So the question you posed to jakke—whether, in the context of the decline of other relevant, more conventional capital, this would ascend in importance—seems to me to be a resounding yes. (Partially, this is because I have not taken literally as jakke did the notion of “no growth” applying everywhere and to all sectors of the economy; in questions of your kind there is always a social subtext and implicit bracketing-out of what’s not considered relevant to the asker.)
My reason for this ‘yes’ is in my assumption that capital will exhaust all avenues it can in the pursuit of valorization, including in exceeding the boundaries of its own symbolic representation (ie money)—the establishment of which as a universally-recognized form I realise is a prerequisite to its spread in the first place. But at a certain point, under that condition, those avenues are likely to maximized, and as we see with examples such as Bitcoin and philanthrocapitalism (buying social capital among the public via ‘noble pursuits’ and exchanging it), I am somewhat certain that more abstract forms of capital will come to be used in the pursuit of that logic to its maximal extent.
In fact, the situation your question points to is already visible and has been in circulation for quite some time, but the question of whether it will gain in importance will probably be answered in reference to the balance of value of things like education, actual job availability, degree of social stratification etc and would vary from country to country. Ja?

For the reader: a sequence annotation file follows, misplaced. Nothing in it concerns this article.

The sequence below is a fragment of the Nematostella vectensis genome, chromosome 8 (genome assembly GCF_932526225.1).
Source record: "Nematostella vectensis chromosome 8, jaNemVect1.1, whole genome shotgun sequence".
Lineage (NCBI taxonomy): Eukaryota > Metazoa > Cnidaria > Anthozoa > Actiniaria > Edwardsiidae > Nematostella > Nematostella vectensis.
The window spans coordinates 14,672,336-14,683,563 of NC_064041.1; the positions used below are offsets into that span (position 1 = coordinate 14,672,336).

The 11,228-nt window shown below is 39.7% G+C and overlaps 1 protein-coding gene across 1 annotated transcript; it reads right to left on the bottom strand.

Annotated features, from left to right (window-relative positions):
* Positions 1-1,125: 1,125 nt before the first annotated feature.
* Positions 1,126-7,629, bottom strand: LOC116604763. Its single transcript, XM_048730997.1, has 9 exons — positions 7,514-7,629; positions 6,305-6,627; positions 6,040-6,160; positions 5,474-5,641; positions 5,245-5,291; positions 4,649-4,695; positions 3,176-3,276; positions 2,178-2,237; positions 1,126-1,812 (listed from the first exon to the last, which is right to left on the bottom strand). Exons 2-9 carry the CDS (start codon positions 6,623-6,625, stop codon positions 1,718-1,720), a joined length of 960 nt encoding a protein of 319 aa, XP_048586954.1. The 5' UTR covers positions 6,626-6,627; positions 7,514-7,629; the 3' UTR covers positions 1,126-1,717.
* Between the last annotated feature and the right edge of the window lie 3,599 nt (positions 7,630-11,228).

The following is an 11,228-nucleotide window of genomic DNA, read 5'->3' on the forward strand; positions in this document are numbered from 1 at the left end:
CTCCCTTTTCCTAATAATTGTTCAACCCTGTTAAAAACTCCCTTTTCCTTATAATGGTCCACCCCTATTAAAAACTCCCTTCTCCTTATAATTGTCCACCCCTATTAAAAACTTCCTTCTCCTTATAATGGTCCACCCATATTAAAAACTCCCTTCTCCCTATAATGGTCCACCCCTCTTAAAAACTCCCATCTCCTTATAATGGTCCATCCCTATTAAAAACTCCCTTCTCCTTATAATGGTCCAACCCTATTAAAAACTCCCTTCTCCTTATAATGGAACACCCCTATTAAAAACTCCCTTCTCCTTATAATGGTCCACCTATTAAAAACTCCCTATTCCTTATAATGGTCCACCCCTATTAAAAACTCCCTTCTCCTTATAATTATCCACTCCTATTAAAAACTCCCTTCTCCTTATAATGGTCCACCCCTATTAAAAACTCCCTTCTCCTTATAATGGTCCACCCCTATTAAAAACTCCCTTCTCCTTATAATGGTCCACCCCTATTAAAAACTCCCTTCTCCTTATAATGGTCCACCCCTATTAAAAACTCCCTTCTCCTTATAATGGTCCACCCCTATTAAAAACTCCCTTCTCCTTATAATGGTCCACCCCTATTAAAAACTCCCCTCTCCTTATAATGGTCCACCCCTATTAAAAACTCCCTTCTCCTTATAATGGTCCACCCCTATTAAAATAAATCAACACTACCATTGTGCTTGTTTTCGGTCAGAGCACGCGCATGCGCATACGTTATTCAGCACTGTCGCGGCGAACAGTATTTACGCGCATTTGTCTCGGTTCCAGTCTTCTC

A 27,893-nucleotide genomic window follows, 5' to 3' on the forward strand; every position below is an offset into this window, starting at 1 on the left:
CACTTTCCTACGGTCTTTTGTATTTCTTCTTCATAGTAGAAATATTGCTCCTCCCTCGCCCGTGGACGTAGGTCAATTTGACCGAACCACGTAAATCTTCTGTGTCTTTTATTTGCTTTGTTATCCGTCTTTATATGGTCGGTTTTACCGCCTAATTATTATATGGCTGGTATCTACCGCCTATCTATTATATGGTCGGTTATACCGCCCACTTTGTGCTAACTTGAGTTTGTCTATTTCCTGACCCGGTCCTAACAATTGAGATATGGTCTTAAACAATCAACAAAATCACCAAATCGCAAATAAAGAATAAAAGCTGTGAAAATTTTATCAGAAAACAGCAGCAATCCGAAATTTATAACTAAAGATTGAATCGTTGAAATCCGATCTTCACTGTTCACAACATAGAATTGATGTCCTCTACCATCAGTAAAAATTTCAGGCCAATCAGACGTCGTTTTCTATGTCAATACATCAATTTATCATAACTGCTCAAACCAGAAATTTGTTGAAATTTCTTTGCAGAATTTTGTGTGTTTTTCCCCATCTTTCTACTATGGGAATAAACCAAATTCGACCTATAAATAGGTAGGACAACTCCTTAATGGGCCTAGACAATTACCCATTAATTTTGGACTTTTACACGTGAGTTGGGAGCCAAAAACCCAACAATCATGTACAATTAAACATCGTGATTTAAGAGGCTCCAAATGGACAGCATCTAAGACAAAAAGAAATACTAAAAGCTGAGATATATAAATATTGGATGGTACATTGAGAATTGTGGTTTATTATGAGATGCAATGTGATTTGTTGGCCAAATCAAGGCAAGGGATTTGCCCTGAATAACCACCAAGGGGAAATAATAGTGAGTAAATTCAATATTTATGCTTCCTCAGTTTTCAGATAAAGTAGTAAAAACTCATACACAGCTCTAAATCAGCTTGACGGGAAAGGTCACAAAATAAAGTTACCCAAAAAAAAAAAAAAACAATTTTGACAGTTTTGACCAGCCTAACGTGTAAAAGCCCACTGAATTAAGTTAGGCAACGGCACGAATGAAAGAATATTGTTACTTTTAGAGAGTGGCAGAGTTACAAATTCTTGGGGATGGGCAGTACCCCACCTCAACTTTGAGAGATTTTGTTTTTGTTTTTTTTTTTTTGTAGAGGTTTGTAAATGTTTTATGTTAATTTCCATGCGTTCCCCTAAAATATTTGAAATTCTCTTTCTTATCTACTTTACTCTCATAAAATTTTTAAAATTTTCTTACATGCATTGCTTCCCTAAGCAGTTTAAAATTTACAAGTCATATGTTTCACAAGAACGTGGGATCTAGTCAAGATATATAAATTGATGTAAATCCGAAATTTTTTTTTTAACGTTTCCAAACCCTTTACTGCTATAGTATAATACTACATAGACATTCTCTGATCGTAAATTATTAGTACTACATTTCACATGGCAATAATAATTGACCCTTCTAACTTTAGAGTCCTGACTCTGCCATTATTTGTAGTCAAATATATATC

Aaaaand I have a buyer for #17.
the older you get = the more depressing your “Summer Jams!!!” playlist becomes
my weekend begins tomorrow afternoon, and i’m about 75% sure it will also mark my 5th sunburn some time in the next 2 days
Piketty and Zucman have a new working paper out and it’s a really interesting and important read.
TL;DR is that more and more of the total economic output in rich countries is being accumulated as wealth in a way that hasn’t happened in over a hundred years. This is probably due to slowing productivity and population growth, rather than everyone waking up and deciding they want to save more money. Obviously has massive implications in terms of investment taxation and regulation in the long run.
But holy eff I cannot get over this graph that shows the distribution of US wealth over time. In the early part of that graph, human slaves are one of the single largest sources of wealth. Like, the proportion of total wealth from the ownership of slaves was higher than the proportional of total wealth from the ownership of housing during the housing bubble. And things worked this way for decades.
So by and large, this is how American wealth was initially accumulated - by kidnapping and imprisoning Africans and forcing them to work and claiming ownership of the output of the labour. Not even an exaggeration there. It’s just really jarring to actually see data on it.
I has a q
If all sections are going up equally, does that mean Americans are getting ‘richer’? This is mostly unrelated to anything involving inflation, ja?
Re-reblogging because I just realized that we’ve already acquainted ourselves with Piketty
so I’m sitting in the allergist/immunologist’s office and they don’t have kleenex here